A Dog’s Diet and His Behavior; Kibble Versus Whole Foods


Let’s start from the beginning. Kibble became popular and started dominating the market after WWII. What is it? Kibble is hard cooked pellets, a lot like our morning sugar filled cereal. Dry kibble feeds the majority of American pets which is more than 60% of sales. It is produced by the extrusion process which is very similar to the way that certain breakfast cereals are made.



  1. All the ingredients are mixed together, creating a dough substance.
  2. The dough is heated in the preconditioner before going to the extruder.
  3. The extruder is like a giant meat grinder which is where the primary cooking process takes place. The dough is then cooked under extreme heat and pressure as it moves toward the open end of the extruder. The hot dough goes through a shaping die and knife where the pieces quickly expand into kibble when they are under standard air pressure.
  4. The kibble is then moved into an oven to dry until all moister content is low to make it shelf stable. Then cooled.
  5. Typically food then goes through a machine that sprays the kibble with a flavor enhancer.
  6. The last step is where the kibble is packaged into its bag or box.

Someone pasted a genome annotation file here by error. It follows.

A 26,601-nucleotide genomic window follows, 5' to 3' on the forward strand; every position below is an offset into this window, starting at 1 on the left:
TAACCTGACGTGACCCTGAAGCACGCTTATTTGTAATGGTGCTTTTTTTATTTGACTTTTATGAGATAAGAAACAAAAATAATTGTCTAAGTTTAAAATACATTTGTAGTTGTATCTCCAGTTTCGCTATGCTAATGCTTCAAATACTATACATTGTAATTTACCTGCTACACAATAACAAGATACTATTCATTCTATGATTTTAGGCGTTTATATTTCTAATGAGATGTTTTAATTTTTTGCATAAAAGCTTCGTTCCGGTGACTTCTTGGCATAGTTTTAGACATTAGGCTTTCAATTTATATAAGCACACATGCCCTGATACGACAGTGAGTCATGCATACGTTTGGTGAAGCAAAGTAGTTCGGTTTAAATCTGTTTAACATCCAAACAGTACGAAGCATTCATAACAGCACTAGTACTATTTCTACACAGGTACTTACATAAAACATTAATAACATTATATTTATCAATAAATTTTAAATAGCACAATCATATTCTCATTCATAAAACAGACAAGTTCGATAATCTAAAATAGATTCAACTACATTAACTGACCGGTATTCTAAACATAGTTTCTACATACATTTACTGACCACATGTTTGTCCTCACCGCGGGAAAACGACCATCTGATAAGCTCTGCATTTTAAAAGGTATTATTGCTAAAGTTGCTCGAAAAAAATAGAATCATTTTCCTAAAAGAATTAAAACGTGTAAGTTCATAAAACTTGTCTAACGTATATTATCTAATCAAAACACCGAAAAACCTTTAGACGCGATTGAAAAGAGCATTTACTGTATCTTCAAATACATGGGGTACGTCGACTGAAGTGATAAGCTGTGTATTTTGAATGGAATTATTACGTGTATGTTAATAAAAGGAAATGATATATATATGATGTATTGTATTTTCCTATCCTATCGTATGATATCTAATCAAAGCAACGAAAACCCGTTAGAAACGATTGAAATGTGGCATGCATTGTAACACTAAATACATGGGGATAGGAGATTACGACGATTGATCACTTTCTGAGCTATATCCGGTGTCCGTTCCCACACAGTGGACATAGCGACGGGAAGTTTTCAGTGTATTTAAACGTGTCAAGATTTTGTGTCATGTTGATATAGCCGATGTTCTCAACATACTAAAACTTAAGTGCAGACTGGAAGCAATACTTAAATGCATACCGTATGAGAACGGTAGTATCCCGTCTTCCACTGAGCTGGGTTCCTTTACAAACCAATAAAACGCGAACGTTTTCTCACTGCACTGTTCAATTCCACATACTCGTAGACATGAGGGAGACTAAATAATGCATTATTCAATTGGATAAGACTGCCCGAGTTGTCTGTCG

Did you know that cooking food changes its nutritional value and the actual food compound?

A simple example is the vitamin C content of a raw versus a cooked apple. Vitamin C is lost when its exposed to heat. A medium apple contains 8.4 milligrams of C, but after cooking it contains 0.4 milligrams. This is one of example of the majority of cooked foods; whole foods have heat sensitive nutrients.

When kibble is cooked it loses much of the nutrients forcing the petfood companies to then add synthetic vitamins rather than allowing our dog to gain the nutrition he needs from the actual food.

Processed Food Cooked over 118°F has little to no value.

This raises the question, how well is the dog’s body processing the synthetic vitamins? Many times the body doesn’t recognize synthetic vitamins. Secondly, wouldn’t it be better for a dog’s body to get the nutrients from the actual food? Why not feed the real deal?


My Golden retriever, Morgan started my intrigue and research with nutrition. She kept getting diarrhea. I know she is not alone. Many pets are suffering from this ailment.

How can a dog focus, take treats, and concentrate during the training process when their stomach is hurting or they are diving to the door for the next “run”?